Traveling to the UK? Follow These Safety Tips

As you may know, in recent months, the United Kingdom has been the target of several terrorist attacks. The first took place in May when a bomb went off at Manchester arena. Two others occurred in June with an incident on the London Bridge on June 3rd, and an attack near a London Mosque on June 19th. As a result, the UK’s Security Service, MI5, declared a severe threat level for international terrorism in Northern Ireland and a substantial threat level in Britain. Those designations are subject to change at any time–and they change frequently! Be sure to check their website to stay updated.

In light of this, many traveling to the UK in the near future question their traveling safety. If you’re one of those many, know that the United Kingdom generally has low crime rates. And the statistical probability of being at the scene of a terrorist attack in the UK or anywhere is very low. In fact, you are more likely to be struck by lightning, by almost four times, than you are to be caught in a terrorist attack.

If you’re planning to travel to the UK in the near future, use these precautions to stay safe:

ydownarrowRemain Vigilant

The London police have advised residents and visitors alike to keep their eyes open for the following activity:

Stationary vehicles. Anyone sitting in a stationary vehicle, especially if they appear to be watching a building or other structure for any duration of time

Slow-moving vehicles. Any vehicle that is moving slowly when passing by a building or other structure, for no apparent reason

Suspicious recording. Individuals using recording equipment, or making notes in a way that feels suspicious, especially if they seem to be making note of entry and exit points

Loitering. People loitering around the premises of an event or well-traveled location, for no apparent reason

Unattended luggage. Unattended bags in public spaces

If you see any of this activity, or other suspicious activity, report it to the police – better safe than sorry! You can report non-urgent information by dialing 101, which will connect you to the local police in the UK. If you have an urgent report, dial 999. This number equates to dialing 911 in the US and is free to call in emergency situations. Plan ahead by programming these numbers into your cell phone so you can easily dial them if needed.

ydownarrowCarefully Consider Transportation

There are many ways to get around the UK, from public transportation, to cabs, to hiring a private car. Each are relatively easy, but there are different safety tips to keep in mind when considering your options. If you choose public transportation, be mindful of unattended bags or other belongings. Keep your belongings close to you, with valuables and tech items out of sight to avoid pickpocketing. Be especially careful if traveling late at night, during rush hour, or when crowds are large. If you opt taking a taxi or ordering a private car, make sure you choose one with a visible license. If you choose an unlicensed vehicle, which can be cheaper, you will have no legal recourse if anything goes wrong.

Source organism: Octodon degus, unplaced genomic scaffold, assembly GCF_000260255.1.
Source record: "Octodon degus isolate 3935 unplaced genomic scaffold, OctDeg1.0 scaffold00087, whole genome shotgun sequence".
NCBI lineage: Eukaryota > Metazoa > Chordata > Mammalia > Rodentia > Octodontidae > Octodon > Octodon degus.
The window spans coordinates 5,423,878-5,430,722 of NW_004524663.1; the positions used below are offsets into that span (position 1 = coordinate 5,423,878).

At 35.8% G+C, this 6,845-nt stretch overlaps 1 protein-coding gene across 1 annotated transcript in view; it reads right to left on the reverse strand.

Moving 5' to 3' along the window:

ydownarrowCheck In Back Home

As we shared in our recent post about traveling safely in Europe in general, we highly recommend that you let someone (or even a couple of people) at home know that you’ll be texting, emailing, or calling them at regular intervals throughout your trip. They’ll know you’re safe and sound if they hear from you, and they can take action if they don’t. This means you should also check with your cell service provider before traveling. Make sure you’ll be able to communicate, as needed, with those at home.  

You should also make sure you’re set up in the State Department’s Smart Traveler Enrollment Program (STEP) before you travel, which allows U.S. citizens to register their trip with the embassies in their destination countries. Learn more about it in our post on travel safety here.

ydownarrowFind Travel Coverage

After booking your trip to Europe, it’s imperative you purchase travel insurance. You’ll want to make sure that, among other things, cancellation or trip interruption as a result of terrorist events are covered, so you can be fully covered if you no longer feel safe to travel or want to leave the UK earlier than planned. Each plan offers a list of covered cancellation and interruption reasons, so make sure your plan includes your specific reasons to cancel.


The fact is, you need to be aware of your own personal safety wherever you travel, whether or not there has been a recent incident. So keep these safety tips in mind no matter where you plan to travel! They’ll definitely come in handy. 

Do you have any tips for staying safe while traveling? If so, we want to hear from you – get in touch with us on FacebookTwitter and Instagram.

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